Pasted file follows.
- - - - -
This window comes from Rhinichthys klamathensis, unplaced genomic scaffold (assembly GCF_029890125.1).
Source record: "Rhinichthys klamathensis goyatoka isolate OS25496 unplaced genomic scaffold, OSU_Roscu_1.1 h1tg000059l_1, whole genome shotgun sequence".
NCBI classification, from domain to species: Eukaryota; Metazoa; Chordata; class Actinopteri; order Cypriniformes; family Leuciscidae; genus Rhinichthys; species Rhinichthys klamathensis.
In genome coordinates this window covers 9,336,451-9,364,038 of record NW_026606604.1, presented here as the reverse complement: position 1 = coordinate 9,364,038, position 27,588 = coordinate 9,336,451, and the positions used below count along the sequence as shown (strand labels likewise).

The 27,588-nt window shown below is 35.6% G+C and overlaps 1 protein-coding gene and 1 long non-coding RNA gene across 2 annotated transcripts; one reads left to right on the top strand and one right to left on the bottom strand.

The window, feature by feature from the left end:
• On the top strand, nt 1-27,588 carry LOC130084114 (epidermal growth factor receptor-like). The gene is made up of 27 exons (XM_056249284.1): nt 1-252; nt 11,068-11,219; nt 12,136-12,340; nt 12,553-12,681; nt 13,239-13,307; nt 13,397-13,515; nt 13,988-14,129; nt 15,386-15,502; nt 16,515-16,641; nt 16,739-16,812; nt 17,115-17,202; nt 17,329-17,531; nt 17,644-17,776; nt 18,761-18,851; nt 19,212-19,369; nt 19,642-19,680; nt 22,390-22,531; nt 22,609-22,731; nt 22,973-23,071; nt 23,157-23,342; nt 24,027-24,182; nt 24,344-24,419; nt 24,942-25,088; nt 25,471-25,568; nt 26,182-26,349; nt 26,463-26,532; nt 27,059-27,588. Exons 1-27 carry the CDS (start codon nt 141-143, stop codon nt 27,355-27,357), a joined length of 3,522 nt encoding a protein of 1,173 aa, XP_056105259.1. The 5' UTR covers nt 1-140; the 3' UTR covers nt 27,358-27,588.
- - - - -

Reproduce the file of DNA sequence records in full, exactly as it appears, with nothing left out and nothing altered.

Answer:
This window comes from Rhinichthys klamathensis, unplaced genomic scaffold (assembly GCF_029890125.1).
Source record: "Rhinichthys klamathensis goyatoka isolate OS25496 unplaced genomic scaffold, OSU_Roscu_1.1 h1tg000059l_1, whole genome shotgun sequence".
NCBI classification, from domain to species: Eukaryota; Metazoa; Chordata; class Actinopteri; order Cypriniformes; family Leuciscidae; genus Rhinichthys; species Rhinichthys klamathensis.
In genome coordinates this window covers 9,336,451-9,364,038 of record NW_026606604.1, presented here as the reverse complement: position 1 = coordinate 9,364,038, position 27,588 = coordinate 9,336,451, and the positions used below count along the sequence as shown (strand labels likewise).

The 27,588-nt window shown below is 35.6% G+C and overlaps 1 protein-coding gene and 1 long non-coding RNA gene across 2 annotated transcripts; one reads left to right on the top strand and one right to left on the bottom strand.

The window, feature by feature from the left end:
• On the top strand, nt 1-27,588 carry LOC130084114 (epidermal growth factor receptor-like). The gene is made up of 27 exons (XM_056249284.1): nt 1-252; nt 11,068-11,219; nt 12,136-12,340; nt 12,553-12,681; nt 13,239-13,307; nt 13,397-13,515; nt 13,988-14,129; nt 15,386-15,502; nt 16,515-16,641; nt 16,739-16,812; nt 17,115-17,202; nt 17,329-17,531; nt 17,644-17,776; nt 18,761-18,851; nt 19,212-19,369; nt 19,642-19,680; nt 22,390-22,531; nt 22,609-22,731; nt 22,973-23,071; nt 23,157-23,342; nt 24,027-24,182; nt 24,344-24,419; nt 24,942-25,088; nt 25,471-25,568; nt 26,182-26,349; nt 26,463-26,532; nt 27,059-27,588. Exons 1-27 carry the CDS (start codon nt 141-143, stop codon nt 27,355-27,357), a joined length of 3,522 nt encoding a protein of 1,173 aa, XP_056105259.1. The 5' UTR covers nt 1-140; the 3' UTR covers nt 27,358-27,588.